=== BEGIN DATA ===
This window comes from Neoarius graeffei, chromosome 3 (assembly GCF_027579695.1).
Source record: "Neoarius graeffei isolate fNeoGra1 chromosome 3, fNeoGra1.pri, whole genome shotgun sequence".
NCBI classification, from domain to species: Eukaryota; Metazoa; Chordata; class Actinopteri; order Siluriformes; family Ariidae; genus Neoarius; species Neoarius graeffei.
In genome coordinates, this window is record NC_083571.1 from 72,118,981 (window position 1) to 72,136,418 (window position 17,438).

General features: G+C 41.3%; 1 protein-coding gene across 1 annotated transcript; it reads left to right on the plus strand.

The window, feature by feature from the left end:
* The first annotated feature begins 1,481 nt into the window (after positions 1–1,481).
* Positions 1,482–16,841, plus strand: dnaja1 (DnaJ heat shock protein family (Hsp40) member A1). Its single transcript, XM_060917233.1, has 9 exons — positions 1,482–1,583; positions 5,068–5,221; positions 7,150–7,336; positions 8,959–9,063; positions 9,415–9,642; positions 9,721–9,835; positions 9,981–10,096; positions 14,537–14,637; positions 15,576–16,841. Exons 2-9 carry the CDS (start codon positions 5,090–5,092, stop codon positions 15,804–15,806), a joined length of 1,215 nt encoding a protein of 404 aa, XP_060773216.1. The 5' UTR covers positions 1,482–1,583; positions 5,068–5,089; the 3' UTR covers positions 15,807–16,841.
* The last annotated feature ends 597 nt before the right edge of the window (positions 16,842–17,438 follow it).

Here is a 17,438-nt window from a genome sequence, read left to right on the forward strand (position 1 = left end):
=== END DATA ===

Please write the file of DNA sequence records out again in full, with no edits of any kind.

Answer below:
This window comes from Neoarius graeffei, chromosome 3 (assembly GCF_027579695.1).
Source record: "Neoarius graeffei isolate fNeoGra1 chromosome 3, fNeoGra1.pri, whole genome shotgun sequence".
NCBI classification, from domain to species: Eukaryota; Metazoa; Chordata; class Actinopteri; order Siluriformes; family Ariidae; genus Neoarius; species Neoarius graeffei.
In genome coordinates, this window is record NC_083571.1 from 72,118,981 (window position 1) to 72,136,418 (window position 17,438).

General features: G+C 41.3%; 1 protein-coding gene across 1 annotated transcript; it reads left to right on the plus strand.

The window, feature by feature from the left end:
* The first annotated feature begins 1,481 nt into the window (after positions 1–1,481).
* Positions 1,482–16,841, plus strand: dnaja1 (DnaJ heat shock protein family (Hsp40) member A1). Its single transcript, XM_060917233.1, has 9 exons — positions 1,482–1,583; positions 5,068–5,221; positions 7,150–7,336; positions 8,959–9,063; positions 9,415–9,642; positions 9,721–9,835; positions 9,981–10,096; positions 14,537–14,637; positions 15,576–16,841. Exons 2-9 carry the CDS (start codon positions 5,090–5,092, stop codon positions 15,804–15,806), a joined length of 1,215 nt encoding a protein of 404 aa, XP_060773216.1. The 5' UTR covers positions 1,482–1,583; positions 5,068–5,089; the 3' UTR covers positions 15,807–16,841.
* The last annotated feature ends 597 nt before the right edge of the window (positions 16,842–17,438 follow it).

Here is a 17,438-nt window from a genome sequence, read left to right on the forward strand (position 1 = left end):